Browse Items (19 total)

Rev. Thomas Mulledy expresses relief at having concluded the sale of the Jesuits' slaves. He reports that all the enslaved people had been put on board a ship except for those who were "married off" to husbands and wives who were not owned by the…

St. Inigoes Tax Assessments 1795-1841.pdf
This item aggregates 25 years of tax assessments over a 46-year period into a single document. It shows how the slave population at St. Inigoes evolved over time.

The transcription provided faithfully reproduces relevant entries from ledger pages…

GTM119b93f11i01 Roothaan to Mulledy 1839-03-04.pdf
The Jesuit Superior General, Fr. Jan Philip Roothaan, writes to Fr. Thomas Mulledy, the Maryland Provincial, to express his satisfaction that the sale of the Maryland Jesuits' slaves had been completed, but he also expresses dissatisfaction with the…

MPA Addenda b77 Letter Book 2 p20.pdf
In this letter written six years after the sale of 1838, Fr. Vespre notifies Fr. Mulledy that their agent in New Orleans, Edmund Forstall, had negotiated a new payment arrangement with Gov. Johnson for the money due to the Jesuits from the sale of…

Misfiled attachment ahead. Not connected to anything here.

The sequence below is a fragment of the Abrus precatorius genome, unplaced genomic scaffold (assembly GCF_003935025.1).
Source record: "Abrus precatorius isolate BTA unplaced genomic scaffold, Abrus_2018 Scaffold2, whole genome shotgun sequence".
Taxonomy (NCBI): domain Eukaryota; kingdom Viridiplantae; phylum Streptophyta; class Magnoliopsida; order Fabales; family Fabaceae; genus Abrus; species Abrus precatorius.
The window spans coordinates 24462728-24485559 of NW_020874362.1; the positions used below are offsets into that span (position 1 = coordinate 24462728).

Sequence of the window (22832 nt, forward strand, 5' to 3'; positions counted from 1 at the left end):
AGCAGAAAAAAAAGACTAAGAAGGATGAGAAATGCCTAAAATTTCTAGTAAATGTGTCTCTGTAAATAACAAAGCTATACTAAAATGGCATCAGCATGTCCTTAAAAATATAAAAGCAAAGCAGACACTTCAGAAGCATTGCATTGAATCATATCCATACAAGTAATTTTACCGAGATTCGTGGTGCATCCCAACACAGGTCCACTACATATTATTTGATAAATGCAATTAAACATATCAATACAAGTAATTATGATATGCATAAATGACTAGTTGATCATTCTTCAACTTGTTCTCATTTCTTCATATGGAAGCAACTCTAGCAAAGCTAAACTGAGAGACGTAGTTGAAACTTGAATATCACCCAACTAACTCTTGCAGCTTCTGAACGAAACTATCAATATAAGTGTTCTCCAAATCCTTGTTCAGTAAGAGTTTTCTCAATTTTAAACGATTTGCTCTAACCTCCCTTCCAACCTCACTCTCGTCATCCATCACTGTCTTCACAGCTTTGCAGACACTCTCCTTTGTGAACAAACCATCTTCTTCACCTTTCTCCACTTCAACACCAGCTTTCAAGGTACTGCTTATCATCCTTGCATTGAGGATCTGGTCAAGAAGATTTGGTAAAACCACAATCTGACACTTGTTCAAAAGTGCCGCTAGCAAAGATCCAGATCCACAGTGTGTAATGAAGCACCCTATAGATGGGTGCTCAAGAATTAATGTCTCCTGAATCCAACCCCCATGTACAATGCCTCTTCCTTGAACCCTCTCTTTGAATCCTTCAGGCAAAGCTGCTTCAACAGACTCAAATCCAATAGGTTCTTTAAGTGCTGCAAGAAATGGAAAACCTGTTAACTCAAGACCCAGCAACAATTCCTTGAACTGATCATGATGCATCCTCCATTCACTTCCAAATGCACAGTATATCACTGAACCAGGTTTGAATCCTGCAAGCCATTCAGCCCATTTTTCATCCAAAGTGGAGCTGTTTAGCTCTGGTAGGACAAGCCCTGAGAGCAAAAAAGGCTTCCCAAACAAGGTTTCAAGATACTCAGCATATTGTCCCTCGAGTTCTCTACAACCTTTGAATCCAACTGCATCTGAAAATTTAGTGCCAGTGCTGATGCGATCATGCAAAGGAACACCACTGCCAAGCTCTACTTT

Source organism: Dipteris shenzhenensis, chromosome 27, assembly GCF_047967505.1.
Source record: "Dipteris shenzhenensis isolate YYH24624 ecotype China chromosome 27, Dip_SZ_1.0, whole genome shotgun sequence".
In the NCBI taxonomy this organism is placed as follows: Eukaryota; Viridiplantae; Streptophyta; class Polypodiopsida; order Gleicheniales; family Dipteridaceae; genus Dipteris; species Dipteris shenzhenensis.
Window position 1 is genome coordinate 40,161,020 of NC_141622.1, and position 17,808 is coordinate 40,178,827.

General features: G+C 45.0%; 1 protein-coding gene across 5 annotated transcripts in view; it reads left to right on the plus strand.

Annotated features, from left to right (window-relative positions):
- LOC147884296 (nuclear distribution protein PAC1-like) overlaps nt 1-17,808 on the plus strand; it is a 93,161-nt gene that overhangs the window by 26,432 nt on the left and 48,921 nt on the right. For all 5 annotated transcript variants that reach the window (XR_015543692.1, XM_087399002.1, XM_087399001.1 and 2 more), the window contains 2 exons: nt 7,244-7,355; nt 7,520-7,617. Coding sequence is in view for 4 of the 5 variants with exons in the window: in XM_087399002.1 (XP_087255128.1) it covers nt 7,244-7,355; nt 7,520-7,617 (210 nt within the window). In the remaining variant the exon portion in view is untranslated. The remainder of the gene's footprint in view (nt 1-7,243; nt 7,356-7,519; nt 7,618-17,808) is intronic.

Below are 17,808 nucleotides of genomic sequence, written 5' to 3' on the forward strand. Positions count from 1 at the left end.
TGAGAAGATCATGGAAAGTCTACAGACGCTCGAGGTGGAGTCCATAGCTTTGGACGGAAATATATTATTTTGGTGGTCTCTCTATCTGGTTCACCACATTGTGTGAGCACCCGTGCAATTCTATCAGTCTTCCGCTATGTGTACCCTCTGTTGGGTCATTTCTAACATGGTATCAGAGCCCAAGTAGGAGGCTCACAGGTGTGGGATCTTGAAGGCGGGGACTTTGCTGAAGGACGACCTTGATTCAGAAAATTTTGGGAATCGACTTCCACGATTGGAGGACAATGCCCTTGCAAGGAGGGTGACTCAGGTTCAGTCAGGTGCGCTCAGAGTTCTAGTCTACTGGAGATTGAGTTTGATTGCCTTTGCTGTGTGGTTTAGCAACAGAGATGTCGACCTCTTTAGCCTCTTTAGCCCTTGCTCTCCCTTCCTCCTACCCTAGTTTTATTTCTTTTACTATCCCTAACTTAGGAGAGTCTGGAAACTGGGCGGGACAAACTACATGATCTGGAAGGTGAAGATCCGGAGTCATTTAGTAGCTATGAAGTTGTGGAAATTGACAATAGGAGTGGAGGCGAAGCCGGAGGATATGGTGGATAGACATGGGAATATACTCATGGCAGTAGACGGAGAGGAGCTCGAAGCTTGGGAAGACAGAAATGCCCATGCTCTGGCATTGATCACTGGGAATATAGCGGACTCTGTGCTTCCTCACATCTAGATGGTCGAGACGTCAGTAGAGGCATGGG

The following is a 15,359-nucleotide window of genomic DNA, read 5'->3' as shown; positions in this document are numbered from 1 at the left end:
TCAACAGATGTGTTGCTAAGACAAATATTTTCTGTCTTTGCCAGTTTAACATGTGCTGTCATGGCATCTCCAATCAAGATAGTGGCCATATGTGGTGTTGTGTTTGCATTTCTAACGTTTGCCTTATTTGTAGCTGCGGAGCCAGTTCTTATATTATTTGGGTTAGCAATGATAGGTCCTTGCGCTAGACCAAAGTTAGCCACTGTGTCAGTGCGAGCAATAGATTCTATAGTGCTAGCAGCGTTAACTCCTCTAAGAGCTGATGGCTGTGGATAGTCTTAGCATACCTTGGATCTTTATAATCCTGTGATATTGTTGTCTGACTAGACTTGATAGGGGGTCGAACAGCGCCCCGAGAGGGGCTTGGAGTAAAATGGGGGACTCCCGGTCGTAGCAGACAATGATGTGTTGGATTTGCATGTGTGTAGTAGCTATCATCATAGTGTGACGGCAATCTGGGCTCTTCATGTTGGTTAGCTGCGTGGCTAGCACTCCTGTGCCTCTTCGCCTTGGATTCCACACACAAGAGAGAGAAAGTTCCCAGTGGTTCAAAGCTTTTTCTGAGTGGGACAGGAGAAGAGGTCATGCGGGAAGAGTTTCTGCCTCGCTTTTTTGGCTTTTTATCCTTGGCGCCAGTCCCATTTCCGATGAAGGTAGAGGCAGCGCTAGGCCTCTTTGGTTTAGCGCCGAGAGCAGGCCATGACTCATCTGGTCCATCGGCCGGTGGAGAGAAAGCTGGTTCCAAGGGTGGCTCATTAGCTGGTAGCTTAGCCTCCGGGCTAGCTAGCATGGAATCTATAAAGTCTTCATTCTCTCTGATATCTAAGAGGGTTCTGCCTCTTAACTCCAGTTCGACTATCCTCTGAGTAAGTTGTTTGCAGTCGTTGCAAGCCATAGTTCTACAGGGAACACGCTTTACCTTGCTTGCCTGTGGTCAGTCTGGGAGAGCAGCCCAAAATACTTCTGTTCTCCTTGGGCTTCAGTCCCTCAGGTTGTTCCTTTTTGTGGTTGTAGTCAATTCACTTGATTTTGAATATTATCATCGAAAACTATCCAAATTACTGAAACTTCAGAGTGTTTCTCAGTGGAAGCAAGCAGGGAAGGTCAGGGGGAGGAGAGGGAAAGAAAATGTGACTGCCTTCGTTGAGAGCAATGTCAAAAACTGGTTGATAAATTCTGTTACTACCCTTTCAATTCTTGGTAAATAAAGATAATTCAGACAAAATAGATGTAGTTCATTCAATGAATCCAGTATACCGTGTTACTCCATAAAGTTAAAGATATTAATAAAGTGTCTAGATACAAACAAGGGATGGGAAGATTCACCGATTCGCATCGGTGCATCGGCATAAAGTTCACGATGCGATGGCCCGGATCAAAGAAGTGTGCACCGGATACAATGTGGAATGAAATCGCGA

Maryl.-1003-IV_0343 Mulledy to Roothaan 1830-01-07.pdf
In a letter to the new Jesuit Superior General Jan Roothaan, Rev. Thomas Mulledy SJ assesses the state of Georgetown College and poses a set of challenging questions regarding the Jesuits' slaveholding in Maryland. He asks whether the Jesuits' slave…

This receipt from December 8, 1838, charges Fr. Thomas Mulledy ten dollars for taking an enslaved person to Alexandria and depositing him in jail.

In this letter written six years after the sale of 1838, Fr. Thomas Mulledy notifies Henry Johnson that he accepts the new payment arrangement negotiated with Johnson by Mulledy's agent, Edmund Forstall, a prominent New Orleans banker.


This receipt from November 10, 1838 records a payment by Rev. Thomas F. Mulledy of fifteen and a half dollars for "supper, lodging & breakfast, horses, and servants."

From the date of the transaction, it is likely that the exchange is related to…

In a letter to the Father General, Eccleston pleads for Mulledy to remain in the Society. He argues that the shock of his dismissal would create a scandal in the US.
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